Citizens feel the quake

Wednesday, November 9, 2011

Area residents were shaken up late Saturday evening as many felt, for the first time, the tremors from an earthquake that struck near Oklahoma City, Okla.

According to David Compton, director of the Barry County Office of Emergency Management, it was "a pretty good shake."

"There were no official estimates of how strong the tremors were in this area," Compton said. "But I would estimate they were between 2.5 to 2.7 in intensity. There were no reports of injuries or damage."

The Barry County Emergency Operations Center (EOC) opened on a limited status for a few hours after the shocks were felt locally.

"We had a lot of phone calls and several reports about the shaking," Compton said, "but we suffered no building damage or power outages as a result of that earthquake."

Compton said this earthquake was likely centered around the Fort Scott, Ark., fault line.

The earthquake was the strongest ever recorded in the Oklahoma region. The quake is also significant in light of it being the strongest in the Plains area in over 100 years.

"The best thing that people can do in the event of an earthquake is seek shelter under a heavy piece of furniture or in a doorway," Compton said. "The last thing a person should do is try to get out of a building. Once they leave the shelter of their home or place of business, they become vulnerable to being injured by falling debris."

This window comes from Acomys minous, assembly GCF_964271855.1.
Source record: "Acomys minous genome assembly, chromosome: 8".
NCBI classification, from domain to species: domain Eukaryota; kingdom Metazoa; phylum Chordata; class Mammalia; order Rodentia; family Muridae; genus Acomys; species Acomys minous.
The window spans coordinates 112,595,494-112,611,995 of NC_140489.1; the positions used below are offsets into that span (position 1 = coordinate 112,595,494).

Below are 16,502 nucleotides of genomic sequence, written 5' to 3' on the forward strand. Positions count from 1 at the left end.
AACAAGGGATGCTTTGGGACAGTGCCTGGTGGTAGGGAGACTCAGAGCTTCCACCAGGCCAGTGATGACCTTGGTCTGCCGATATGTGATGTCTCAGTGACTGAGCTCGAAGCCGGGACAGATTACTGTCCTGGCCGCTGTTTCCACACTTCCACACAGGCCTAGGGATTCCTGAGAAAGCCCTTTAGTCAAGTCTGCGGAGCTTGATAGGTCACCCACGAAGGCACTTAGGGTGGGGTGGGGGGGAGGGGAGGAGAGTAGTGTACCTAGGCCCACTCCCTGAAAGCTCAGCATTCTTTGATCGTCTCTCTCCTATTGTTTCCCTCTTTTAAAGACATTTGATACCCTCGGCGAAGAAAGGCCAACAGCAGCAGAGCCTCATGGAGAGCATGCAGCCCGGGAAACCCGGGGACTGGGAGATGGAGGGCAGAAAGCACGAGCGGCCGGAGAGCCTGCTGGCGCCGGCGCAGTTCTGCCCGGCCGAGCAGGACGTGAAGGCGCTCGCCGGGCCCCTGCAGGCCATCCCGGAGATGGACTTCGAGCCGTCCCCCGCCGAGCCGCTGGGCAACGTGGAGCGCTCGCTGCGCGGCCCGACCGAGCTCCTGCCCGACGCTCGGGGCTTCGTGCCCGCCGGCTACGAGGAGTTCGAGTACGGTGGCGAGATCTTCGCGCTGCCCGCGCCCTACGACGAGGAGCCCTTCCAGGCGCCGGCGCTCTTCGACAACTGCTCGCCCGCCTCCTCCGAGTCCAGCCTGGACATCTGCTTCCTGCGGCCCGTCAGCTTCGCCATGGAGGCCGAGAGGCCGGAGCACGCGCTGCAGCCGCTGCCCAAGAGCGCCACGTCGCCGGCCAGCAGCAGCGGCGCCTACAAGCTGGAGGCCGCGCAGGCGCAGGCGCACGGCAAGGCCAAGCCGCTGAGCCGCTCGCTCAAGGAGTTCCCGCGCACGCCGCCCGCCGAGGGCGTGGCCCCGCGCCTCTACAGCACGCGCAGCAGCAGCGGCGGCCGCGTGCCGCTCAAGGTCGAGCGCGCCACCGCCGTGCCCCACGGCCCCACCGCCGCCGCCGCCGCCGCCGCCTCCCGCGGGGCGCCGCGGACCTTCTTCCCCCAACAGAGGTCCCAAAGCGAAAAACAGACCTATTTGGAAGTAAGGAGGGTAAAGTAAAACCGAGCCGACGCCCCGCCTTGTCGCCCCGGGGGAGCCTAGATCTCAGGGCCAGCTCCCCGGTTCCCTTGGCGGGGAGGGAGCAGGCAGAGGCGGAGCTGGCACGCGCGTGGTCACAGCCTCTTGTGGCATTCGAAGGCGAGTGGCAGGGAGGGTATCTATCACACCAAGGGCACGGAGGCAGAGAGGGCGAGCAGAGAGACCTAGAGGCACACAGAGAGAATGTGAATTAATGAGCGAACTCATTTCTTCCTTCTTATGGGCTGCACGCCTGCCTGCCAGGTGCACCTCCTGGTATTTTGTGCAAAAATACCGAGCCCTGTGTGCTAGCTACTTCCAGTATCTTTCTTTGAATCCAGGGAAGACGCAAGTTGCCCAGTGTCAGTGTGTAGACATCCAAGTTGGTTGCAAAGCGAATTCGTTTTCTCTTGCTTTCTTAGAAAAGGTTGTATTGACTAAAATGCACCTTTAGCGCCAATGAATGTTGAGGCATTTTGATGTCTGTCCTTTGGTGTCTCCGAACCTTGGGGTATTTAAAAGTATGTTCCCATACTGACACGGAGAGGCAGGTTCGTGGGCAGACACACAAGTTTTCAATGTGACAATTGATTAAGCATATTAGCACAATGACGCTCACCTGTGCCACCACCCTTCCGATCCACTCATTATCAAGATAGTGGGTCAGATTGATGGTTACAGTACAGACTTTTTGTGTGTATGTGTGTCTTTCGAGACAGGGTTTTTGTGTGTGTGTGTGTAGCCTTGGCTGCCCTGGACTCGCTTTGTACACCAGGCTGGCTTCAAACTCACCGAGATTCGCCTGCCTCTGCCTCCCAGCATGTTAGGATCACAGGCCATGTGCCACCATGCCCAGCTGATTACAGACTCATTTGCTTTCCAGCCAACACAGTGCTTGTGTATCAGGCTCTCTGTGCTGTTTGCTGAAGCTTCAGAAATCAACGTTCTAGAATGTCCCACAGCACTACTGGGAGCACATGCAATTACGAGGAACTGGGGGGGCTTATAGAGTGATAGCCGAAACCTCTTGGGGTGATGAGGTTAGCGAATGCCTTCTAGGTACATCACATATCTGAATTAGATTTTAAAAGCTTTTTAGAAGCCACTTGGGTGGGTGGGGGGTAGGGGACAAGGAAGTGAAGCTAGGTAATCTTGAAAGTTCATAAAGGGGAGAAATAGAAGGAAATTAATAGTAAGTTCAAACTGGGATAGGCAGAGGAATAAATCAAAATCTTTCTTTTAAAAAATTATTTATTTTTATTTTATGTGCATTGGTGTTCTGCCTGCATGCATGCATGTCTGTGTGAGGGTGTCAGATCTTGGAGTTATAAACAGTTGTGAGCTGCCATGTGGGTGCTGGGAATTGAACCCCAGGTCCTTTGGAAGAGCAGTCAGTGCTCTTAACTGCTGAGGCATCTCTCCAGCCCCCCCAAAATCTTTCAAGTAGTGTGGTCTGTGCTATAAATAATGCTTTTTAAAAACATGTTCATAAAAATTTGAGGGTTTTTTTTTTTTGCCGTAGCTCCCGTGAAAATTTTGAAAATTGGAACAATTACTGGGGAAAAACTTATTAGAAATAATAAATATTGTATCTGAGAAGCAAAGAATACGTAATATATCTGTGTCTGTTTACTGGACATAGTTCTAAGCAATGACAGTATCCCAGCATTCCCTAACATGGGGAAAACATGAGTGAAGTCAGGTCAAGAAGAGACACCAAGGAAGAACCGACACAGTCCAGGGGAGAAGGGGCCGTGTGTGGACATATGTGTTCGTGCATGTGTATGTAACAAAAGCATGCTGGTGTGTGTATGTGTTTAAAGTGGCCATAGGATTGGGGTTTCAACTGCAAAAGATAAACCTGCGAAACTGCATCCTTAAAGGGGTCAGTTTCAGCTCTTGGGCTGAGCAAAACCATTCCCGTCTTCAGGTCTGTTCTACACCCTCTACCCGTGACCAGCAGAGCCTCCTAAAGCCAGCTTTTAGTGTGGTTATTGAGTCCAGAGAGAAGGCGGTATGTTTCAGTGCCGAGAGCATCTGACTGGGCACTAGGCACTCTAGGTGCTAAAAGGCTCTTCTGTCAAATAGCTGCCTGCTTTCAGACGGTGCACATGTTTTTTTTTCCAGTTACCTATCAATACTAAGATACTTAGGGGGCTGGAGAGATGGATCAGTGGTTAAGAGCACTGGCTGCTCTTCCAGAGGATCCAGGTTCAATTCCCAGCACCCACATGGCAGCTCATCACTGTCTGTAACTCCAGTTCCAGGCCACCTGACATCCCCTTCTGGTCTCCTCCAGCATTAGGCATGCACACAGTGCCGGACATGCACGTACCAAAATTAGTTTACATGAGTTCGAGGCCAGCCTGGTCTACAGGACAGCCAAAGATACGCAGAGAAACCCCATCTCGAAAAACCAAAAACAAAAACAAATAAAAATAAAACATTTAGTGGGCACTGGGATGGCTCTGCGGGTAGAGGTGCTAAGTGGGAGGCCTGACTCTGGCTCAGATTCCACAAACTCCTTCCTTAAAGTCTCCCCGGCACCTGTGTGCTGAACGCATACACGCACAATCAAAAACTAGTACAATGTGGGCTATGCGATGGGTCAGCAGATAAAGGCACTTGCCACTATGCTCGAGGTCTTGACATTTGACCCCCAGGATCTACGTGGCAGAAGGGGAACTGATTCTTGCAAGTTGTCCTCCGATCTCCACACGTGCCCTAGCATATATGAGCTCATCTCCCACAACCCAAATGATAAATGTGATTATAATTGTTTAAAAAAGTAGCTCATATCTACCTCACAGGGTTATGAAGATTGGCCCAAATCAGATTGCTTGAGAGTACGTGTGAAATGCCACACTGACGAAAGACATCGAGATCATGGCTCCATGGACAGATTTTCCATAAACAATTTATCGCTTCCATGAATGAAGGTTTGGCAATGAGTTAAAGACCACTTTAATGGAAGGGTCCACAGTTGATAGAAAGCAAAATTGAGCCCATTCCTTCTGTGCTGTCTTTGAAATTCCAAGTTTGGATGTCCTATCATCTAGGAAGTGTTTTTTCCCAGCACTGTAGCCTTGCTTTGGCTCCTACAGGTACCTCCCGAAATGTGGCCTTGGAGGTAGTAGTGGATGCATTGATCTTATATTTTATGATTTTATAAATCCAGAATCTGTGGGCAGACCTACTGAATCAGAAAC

Barry County has an earthquake plan in place, due to proximity to the New Madrid Seismic Zone and the Fort Scott Seismic Zone.

"We have always considered earthquakes to be a threat; however, in all of those scenarios, it was a matter of us sending resources to the impacted areas," Compton said. "We have never really looked to see what damage may be done to our own homes and businesses in the event of a major earthquake."

No requests for resources have been made by Oklahoma state officials in the wake of Saturday night's earthquake.

"They had some building damage and one injury, but it's nothing on a large scale," Compton said.

"This event serves as a timely reminder that people should have their 72-hour kits prepared and ready to go at a moment's notice," Compton said. "A 72-hour kit is basically an all-hazards kit. It is ready to go whether the disaster is flooding, an earthquake or a tornado. It carries all of the essentials an individual might need for the first 72 hours following a disaster."

Information on disaster preparedness can be found on the State Emergency Management Agency's website

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